The Bluff neighborhood (more often called Uptown or sometimes Soho) of the City of Pittsburgh sits along the North Bank of the Monongahela River to Fifth Avenue and runs between the Birmingham Bridge and the Liberty Bridge. It borders Downtown on the West, Crawford-Roberts and West Oakland on the North, and South Oakland on the East. The South Side Flats are just across the River on the South.
In the early 19th Century, James Tustin bought much of the land in the area and built an estate at Wyandotte (now Jumonville) between Forbes and the Mon. Tustin named the area after Soho in England. In 1846, Pittsburgh annexed the area as part of Pitt Township. Around this time, a number of wealthy Pittsburghers lived in rowhouses in the area. Starting in the late 1840s and early 1850s, mills began to pop up just to the east, and immigrant workers began to move into the area. Starting in the 1950s, the neighborhood began to see decline due (in a large part) to urban renewal.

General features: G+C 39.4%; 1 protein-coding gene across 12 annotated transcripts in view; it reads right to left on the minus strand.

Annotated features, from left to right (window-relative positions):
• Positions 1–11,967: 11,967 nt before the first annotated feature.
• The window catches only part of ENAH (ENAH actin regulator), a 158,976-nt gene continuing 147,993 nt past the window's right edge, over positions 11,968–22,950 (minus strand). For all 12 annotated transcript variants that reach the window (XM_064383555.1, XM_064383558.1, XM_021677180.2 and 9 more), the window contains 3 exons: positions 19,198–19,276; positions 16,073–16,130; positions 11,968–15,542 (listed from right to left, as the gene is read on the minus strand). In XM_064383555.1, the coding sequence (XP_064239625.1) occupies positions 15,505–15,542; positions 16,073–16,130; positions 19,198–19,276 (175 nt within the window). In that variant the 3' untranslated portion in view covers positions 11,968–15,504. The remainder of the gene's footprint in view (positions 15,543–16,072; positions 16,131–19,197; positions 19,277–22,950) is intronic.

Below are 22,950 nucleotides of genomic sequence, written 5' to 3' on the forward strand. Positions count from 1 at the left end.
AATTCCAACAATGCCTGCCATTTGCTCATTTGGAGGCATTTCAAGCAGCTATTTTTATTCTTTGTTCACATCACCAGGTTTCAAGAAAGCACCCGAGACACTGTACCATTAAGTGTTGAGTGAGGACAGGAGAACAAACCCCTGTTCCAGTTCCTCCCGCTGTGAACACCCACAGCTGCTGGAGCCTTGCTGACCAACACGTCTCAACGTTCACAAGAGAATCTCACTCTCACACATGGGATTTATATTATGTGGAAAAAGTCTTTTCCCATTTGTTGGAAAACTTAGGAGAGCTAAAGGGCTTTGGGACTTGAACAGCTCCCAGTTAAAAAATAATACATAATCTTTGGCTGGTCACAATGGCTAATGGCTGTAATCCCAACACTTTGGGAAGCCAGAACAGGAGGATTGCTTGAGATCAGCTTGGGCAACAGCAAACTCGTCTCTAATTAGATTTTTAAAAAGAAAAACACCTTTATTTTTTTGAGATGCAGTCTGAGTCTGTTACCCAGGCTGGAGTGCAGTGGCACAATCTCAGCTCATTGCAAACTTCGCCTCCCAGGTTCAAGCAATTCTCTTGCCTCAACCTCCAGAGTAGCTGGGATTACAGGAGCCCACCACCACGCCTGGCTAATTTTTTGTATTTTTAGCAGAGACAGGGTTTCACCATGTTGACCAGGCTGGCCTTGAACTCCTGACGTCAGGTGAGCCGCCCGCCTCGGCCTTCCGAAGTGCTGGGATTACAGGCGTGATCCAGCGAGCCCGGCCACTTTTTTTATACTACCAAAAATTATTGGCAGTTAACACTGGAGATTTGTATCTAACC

Today, Bluff is home to Duquesne University, Mercy Hospital, and a number residents who are working to revitalize the neighborhood. The neighborhood has over a dozen bus routes and tens of thousands of commuters who ride through the neighborhood, but there are a few stores and events that are also a draw: the Gist Street reading series features poets and other writers from around the country monthly at James Simon’s studio and Little Earth, a brand that claims to have introduced the word “ecofashion” into the world, has its global headquarters here.